“Our study shows that the environmental light-dark cycle is important for health,” says Johanna Meijer of Leiden University Medical Center in the Netherlands. “We showed that the absence of environmental rhythms leads to severe disruption of a wide variety of health parameters.”
Those parameters included
- pro-inflammatory activation of the immune system,
- muscle loss, and
- early signs of osteoporosis.
The researchers say that the observed physiological changes were all indicative of “frailty” as is typically seen in people or animals as they age.
“The good news is that we subsequently showed that these negative effects on health are reversible when the environmental light-dark cycle is restored,” Meijer says.
To investigate the relationship between a loss of the light-dark cycle and disease, Meijer and colleagues, including Eliane Lucassen, exposed mice to light around the clock for 24 weeks and measured several major health parameters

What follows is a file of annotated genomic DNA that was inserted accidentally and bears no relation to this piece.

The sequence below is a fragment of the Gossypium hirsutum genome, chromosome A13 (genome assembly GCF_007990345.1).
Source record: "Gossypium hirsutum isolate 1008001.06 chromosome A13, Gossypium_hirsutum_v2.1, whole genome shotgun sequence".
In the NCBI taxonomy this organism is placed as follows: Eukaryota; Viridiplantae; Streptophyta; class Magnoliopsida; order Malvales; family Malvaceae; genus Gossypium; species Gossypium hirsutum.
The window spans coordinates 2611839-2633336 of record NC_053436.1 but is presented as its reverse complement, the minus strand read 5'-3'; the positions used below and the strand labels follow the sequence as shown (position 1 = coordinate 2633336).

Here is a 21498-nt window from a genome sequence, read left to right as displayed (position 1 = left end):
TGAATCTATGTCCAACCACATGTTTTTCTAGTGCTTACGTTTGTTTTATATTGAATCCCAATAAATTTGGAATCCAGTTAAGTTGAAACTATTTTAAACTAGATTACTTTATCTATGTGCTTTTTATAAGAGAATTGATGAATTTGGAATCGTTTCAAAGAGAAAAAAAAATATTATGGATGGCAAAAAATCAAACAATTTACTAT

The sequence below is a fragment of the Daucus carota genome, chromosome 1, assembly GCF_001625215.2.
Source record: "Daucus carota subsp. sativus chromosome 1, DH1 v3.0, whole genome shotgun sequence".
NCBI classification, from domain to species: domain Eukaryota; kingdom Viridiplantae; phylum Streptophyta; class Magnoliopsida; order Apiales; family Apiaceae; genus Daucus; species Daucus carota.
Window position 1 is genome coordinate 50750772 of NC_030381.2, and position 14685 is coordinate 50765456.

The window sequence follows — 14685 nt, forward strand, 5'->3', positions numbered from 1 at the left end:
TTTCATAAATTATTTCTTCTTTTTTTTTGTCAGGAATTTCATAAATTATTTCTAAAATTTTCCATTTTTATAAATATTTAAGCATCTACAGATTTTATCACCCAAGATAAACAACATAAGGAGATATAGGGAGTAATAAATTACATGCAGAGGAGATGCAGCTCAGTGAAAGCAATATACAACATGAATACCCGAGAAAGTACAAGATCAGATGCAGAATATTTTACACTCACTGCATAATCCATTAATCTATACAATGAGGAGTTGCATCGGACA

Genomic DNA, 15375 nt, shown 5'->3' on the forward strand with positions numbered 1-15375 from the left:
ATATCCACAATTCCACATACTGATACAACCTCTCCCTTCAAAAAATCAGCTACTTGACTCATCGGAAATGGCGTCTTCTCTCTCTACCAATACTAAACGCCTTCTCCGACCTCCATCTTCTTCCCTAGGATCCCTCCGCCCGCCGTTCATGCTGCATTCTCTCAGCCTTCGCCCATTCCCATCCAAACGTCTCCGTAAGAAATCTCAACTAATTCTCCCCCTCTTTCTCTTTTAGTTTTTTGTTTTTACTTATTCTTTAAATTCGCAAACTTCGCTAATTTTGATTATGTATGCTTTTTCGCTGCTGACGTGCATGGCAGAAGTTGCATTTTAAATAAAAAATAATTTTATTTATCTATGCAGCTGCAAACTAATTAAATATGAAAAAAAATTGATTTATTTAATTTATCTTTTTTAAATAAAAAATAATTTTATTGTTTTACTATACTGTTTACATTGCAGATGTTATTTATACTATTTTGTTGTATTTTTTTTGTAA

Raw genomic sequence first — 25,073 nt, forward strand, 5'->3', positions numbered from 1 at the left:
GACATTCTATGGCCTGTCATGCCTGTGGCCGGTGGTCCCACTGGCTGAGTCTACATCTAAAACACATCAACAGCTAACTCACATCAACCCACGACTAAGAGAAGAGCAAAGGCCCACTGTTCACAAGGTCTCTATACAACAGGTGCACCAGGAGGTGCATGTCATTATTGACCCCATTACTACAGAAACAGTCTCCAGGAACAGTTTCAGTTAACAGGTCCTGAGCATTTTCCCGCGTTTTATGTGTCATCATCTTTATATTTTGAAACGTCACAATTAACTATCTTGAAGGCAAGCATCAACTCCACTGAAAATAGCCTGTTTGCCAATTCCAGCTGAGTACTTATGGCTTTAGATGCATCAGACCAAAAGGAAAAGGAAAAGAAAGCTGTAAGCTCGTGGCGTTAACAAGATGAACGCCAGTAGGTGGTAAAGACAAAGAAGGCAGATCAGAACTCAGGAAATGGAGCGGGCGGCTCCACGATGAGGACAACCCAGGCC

Studies of the animals’ brain activity showed that the constant light exposure reduced the normal rhythmic patterns in the brain’s central circadian pacemaker of the suprachiasmatic nuclei (SCN) by 70 percent.
“We used to think of light and darkness as harmless or neutral stimuli with respect to health,” Meijer says. “We now realize this is not the case based on accumulating studies from laboratories all over the world, all pointing in the same direction.
Possibly this is not surprising as life evolved under the constant pressure of the light-dark cycle.
We seem to be optimized to live under these cycles, and the other side of the coin is that we are now affected by a lack of such cycles.“
The bottom line, according to the researchers is
“light exposure matters”